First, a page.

Cambridge Dictionaries online Cambridge Dictionaries online

The most popular online dictionary and thesaurus for learners of English

English definition of “take sth in”

take sth in

verb uk phrasal verb with take   /teɪk/ (took, taken) us  

(UNDERSTAND)

C2 to understand completely the meaning or importance of something: I had to read the letter twice before I could take it all in. It was an interesting exhibition, but there was too much to take in at once.

(INCLUDE)

to include something: The new town takes in three former villages.

(WATCH)

mainly US to go to watch a film or performance, or to visit a place such as a museum: I thought we might get something to eat and then take in a movie.

(CLOTHES)

to make a piece of clothing narrower, by changing the position of some of the stitches joining it together: I'll have to take this dress in at the waist - it's too big.

(WORK)

to do paid work for other people, such as washing or sewing, in your home: She supported her family by taking in laundry.
(Definition of take sth in from the Cambridge Advanced Learners Dictionary & Thesaurus © Cambridge University Press)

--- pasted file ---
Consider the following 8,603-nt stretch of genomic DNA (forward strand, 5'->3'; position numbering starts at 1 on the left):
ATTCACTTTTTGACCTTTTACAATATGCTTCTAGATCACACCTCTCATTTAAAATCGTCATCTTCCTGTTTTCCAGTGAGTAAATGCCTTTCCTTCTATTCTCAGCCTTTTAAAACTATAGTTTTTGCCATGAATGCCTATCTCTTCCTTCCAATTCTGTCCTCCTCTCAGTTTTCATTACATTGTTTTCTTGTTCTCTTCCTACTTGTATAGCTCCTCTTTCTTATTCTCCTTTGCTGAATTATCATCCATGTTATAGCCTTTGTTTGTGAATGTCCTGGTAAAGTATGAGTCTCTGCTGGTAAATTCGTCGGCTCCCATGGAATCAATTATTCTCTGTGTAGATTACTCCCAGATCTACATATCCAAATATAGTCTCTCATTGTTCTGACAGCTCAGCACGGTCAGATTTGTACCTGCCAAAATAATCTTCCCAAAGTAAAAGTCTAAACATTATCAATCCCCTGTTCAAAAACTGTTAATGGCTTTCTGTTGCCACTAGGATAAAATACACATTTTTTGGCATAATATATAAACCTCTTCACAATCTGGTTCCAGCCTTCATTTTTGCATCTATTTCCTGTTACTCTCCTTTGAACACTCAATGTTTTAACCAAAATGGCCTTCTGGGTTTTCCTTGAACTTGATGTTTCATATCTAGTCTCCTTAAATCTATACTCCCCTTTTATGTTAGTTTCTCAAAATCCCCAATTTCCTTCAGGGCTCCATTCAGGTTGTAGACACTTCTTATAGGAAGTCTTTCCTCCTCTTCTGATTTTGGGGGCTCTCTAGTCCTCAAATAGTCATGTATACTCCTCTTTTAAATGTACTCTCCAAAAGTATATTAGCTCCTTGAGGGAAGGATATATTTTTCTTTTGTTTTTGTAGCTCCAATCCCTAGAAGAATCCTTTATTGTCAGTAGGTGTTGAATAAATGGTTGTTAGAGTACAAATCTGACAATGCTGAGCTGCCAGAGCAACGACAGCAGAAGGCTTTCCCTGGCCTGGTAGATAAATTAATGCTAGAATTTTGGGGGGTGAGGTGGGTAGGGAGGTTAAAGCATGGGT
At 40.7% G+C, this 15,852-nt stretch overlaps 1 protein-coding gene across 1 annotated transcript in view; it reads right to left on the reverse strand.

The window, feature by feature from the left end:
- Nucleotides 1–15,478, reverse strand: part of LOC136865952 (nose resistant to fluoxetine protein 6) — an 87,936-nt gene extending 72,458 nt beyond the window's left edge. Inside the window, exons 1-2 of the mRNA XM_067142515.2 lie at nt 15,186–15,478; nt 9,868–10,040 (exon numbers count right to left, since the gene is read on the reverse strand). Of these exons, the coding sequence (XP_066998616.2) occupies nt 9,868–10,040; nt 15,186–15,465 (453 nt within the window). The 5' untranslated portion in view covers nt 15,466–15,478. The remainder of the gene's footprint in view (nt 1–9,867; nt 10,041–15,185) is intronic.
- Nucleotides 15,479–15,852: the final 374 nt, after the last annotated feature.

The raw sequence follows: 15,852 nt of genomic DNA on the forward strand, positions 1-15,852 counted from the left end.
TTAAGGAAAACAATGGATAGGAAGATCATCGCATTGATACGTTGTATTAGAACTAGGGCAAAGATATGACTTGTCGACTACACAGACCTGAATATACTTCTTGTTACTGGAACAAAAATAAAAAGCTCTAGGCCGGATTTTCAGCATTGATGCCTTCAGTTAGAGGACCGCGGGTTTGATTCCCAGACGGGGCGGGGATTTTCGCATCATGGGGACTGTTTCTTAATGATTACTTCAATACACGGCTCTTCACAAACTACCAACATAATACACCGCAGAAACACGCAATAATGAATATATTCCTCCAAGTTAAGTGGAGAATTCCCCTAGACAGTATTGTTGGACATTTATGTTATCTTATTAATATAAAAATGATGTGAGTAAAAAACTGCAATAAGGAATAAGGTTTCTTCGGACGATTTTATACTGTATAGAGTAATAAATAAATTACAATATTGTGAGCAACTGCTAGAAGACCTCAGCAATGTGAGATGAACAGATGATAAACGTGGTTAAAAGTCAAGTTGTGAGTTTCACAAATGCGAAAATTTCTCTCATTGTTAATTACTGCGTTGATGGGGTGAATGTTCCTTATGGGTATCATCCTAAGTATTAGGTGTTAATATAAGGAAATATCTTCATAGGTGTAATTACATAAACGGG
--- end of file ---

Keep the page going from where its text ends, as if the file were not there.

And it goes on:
What is the pronunciation of take sth in?
Browse related topics

You are looking at an entry to do with Work, working and the workplace, but you might be interested in these topics from the Working topic area:

Add Cambridge dictionaries to your browser to your website

“take sth in” in English

    Definitions of “take sth in” in other dictionaries

    Word of the Day

    initial

    of or at the beginning

    Word of the Day

    Come on – you can do it! Phrasal verbs with ‘come’.

    by Liz Walter​,
    November 19, 2014
    As part of an occasional series on the tricky subject of phrasal verbs, this blog looks at ones formed with the verb ‘come’. If you are reading this blog, I’m sure you already know come from, as it is one of the first things you learn in class: I come from Scotland/Spain.

    Read More 

    ped-text verb

    November 24, 2014
    to text someone while walking I’m ped-texting, I’m looking down at my phone, 75 percent of the time.

    Read More